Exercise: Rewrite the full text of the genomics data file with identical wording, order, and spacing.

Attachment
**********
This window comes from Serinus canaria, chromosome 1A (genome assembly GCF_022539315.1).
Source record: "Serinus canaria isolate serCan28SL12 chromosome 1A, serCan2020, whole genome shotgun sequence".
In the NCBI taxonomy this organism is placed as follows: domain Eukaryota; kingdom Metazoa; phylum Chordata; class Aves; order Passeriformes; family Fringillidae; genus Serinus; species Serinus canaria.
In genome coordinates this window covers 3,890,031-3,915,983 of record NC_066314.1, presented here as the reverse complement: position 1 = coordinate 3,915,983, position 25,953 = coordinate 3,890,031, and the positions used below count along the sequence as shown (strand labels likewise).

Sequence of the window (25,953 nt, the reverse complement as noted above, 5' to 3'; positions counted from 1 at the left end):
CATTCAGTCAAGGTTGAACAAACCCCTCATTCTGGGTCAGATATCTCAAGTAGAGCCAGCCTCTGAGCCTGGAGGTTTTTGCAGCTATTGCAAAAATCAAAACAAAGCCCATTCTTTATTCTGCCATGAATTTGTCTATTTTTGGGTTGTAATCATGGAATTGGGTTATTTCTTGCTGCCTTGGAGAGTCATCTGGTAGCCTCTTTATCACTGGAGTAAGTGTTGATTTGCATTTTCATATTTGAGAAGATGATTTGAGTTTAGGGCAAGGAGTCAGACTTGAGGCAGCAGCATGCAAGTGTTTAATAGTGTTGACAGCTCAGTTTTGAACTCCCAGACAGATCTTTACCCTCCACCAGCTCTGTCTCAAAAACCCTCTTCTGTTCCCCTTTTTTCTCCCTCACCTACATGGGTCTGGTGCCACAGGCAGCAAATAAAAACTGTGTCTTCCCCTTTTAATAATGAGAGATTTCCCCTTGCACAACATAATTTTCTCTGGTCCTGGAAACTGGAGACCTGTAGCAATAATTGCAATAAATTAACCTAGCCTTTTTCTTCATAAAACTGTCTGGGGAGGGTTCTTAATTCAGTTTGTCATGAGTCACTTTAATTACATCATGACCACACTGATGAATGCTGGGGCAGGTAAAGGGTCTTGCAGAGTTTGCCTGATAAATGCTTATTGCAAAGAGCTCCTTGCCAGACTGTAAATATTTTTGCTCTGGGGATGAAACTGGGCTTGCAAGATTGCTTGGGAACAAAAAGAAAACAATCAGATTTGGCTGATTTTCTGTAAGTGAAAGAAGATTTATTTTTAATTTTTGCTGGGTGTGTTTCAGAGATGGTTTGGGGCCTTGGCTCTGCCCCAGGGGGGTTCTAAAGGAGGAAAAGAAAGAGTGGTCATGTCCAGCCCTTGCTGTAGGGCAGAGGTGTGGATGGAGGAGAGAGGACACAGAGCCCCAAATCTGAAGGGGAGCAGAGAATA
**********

This window comes from Serinus canaria, chromosome 1A (genome assembly GCF_022539315.1).
Source record: "Serinus canaria isolate serCan28SL12 chromosome 1A, serCan2020, whole genome shotgun sequence".
In the NCBI taxonomy this organism is placed as follows: domain Eukaryota; kingdom Metazoa; phylum Chordata; class Aves; order Passeriformes; family Fringillidae; genus Serinus; species Serinus canaria.
In genome coordinates this window covers 3,890,031-3,915,983 of record NC_066314.1, presented here as the reverse complement: position 1 = coordinate 3,915,983, position 25,953 = coordinate 3,890,031, and the positions used below count along the sequence as shown (strand labels likewise).

Sequence of the window (25,953 nt, the reverse complement as noted above, 5' to 3'; positions counted from 1 at the left end):
CATTCAGTCAAGGTTGAACAAACCCCTCATTCTGGGTCAGATATCTCAAGTAGAGCCAGCCTCTGAGCCTGGAGGTTTTTGCAGCTATTGCAAAAATCAAAACAAAGCCCATTCTTTATTCTGCCATGAATTTGTCTATTTTTGGGTTGTAATCATGGAATTGGGTTATTTCTTGCTGCCTTGGAGAGTCATCTGGTAGCCTCTTTATCACTGGAGTAAGTGTTGATTTGCATTTTCATATTTGAGAAGATGATTTGAGTTTAGGGCAAGGAGTCAGACTTGAGGCAGCAGCATGCAAGTGTTTAATAGTGTTGACAGCTCAGTTTTGAACTCCCAGACAGATCTTTACCCTCCACCAGCTCTGTCTCAAAAACCCTCTTCTGTTCCCCTTTTTTCTCCCTCACCTACATGGGTCTGGTGCCACAGGCAGCAAATAAAAACTGTGTCTTCCCCTTTTAATAATGAGAGATTTCCCCTTGCACAACATAATTTTCTCTGGTCCTGGAAACTGGAGACCTGTAGCAATAATTGCAATAAATTAACCTAGCCTTTTTCTTCATAAAACTGTCTGGGGAGGGTTCTTAATTCAGTTTGTCATGAGTCACTTTAATTACATCATGACCACACTGATGAATGCTGGGGCAGGTAAAGGGTCTTGCAGAGTTTGCCTGATAAATGCTTATTGCAAAGAGCTCCTTGCCAGACTGTAAATATTTTTGCTCTGGGGATGAAACTGGGCTTGCAAGATTGCTTGGGAACAAAAAGAAAACAATCAGATTTGGCTGATTTTCTGTAAGTGAAAGAAGATTTATTTTTAATTTTTGCTGGGTGTGTTTCAGAGATGGTTTGGGGCCTTGGCTCTGCCCCAGGGGGGTTCTAAAGGAGGAAAAGAAAGAGTGGTCATGTCCAGCCCTTGCTGTAGGGCAGAGGTGTGGATGGAGGAGAGAGGACACAGAGCCCCAAATCTGAAGGGGAGCAGAGAATA